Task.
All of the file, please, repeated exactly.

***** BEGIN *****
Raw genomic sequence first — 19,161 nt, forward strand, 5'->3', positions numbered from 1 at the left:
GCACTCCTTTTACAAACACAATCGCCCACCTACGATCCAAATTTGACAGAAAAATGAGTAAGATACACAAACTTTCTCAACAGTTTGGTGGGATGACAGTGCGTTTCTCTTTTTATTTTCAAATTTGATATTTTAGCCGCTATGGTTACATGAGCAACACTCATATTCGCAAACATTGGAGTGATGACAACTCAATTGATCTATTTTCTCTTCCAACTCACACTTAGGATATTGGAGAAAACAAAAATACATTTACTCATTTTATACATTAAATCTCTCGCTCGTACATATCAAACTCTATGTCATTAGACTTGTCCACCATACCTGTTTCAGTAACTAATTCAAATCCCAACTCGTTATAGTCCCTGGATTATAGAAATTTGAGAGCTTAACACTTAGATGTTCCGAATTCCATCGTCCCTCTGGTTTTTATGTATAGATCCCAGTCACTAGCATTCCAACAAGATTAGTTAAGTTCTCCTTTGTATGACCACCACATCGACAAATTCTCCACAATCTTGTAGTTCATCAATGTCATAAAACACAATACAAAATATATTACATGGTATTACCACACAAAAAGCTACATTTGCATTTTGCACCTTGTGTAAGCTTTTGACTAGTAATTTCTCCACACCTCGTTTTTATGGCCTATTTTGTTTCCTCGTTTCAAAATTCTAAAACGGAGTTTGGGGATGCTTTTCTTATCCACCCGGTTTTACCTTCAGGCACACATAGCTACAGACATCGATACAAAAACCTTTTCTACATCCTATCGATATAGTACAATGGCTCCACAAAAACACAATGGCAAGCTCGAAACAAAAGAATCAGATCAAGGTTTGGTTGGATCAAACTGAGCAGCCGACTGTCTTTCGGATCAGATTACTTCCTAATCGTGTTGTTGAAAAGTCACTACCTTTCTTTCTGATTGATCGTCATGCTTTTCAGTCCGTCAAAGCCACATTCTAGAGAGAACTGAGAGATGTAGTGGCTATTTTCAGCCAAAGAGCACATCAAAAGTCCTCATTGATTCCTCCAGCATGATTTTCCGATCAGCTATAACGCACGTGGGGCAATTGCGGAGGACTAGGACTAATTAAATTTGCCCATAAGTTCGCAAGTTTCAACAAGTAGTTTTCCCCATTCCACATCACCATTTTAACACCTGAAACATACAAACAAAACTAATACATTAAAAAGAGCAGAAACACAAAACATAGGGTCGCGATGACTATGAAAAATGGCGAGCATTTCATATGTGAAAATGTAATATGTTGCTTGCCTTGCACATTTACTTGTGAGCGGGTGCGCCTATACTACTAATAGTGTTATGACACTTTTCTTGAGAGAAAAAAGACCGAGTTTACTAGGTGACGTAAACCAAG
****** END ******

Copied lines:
Raw genomic sequence first — 19,161 nt, forward strand, 5'->3', positions numbered from 1 at the left:
GCACTCCTTTTACAAACACAATCGCCCACCTACGATCCAAATTTGACAGAAAAATGAGTAAGATACACAAACTTTCTCAACAGTTTGGTGGGATGACAGTGCGTTTCTCTTTTTATTTTCAAATTTGATATTTTAGCCGCTATGGTTACATGAGCAACACTCATATTCGCAAACATTGGAGTGATGACAACTCAATTGATCTATTTTCTCTTCCAACTCACACTTAGGATATTGGAGAAAACAAAAATACATTTACTCATTTTATACATTAAATCTCTCGCTCGTACATATCAAACTCTATGTCATTAGACTTGTCCACCATACCTGTTTCAGTAACTAATTCAAATCCCAACTCGTTATAGTCCCTGGATTATAGAAATTTGAGAGCTTAACACTTAGATGTTCCGAATTCCATCGTCCCTCTGGTTTTTATGTATAGATCCCAGTCACTAGCATTCCAACAAGATTAGTTAAGTTCTCCTTTGTATGACCACCACATCGACAAATTCTCCACAATCTTGTAGTTCATCAATGTCATAAAACACAATACAAAATATATTACATGGTATTACCACACAAAAAGCTACATTTGCATTTTGCACCTTGTGTAAGCTTTTGACTAGTAATTTCTCCACACCTCGTTTTTATGGCCTATTTTGTTTCCTCGTTTCAAAATTCTAAAACGGAGTTTGGGGATGCTTTTCTTATCCACCCGGTTTTACCTTCAGGCACACATAGCTACAGACATCGATACAAAAACCTTTTCTACATCCTATCGATATAGTACAATGGCTCCACAAAAACACAATGGCAAGCTCGAAACAAAAGAATCAGATCAAGGTTTGGTTGGATCAAACTGAGCAGCCGACTGTCTTTCGGATCAGATTACTTCCTAATCGTGTTGTTGAAAAGTCACTACCTTTCTTTCTGATTGATCGTCATGCTTTTCAGTCCGTCAAAGCCACATTCTAGAGAGAACTGAGAGATGTAGTGGCTATTTTCAGCCAAAGAGCACATCAAAAGTCCTCATTGATTCCTCCAGCATGATTTTCCGATCAGCTATAACGCACGTGGGGCAATTGCGGAGGACTAGGACTAATTAAATTTGCCCATAAGTTCGCAAGTTTCAACAAGTAGTTTTCCCCATTCCACATCACCATTTTAACACCTGAAACATACAAACAAAACTAATACATTAAAAAGAGCAGAAACACAAAACATAGGGTCGCGATGACTATGAAAAATGGCGAGCATTTCATATGTGAAAATGTAATATGTTGCTTGCCTTGCACATTTACTTGTGAGCGGGTGCGCCTATACTACTAATAGTGTTATGACACTTTTCTTGAGAGAAAAAAGACCGAGTTTACTAGGTGACGTAAACCAAG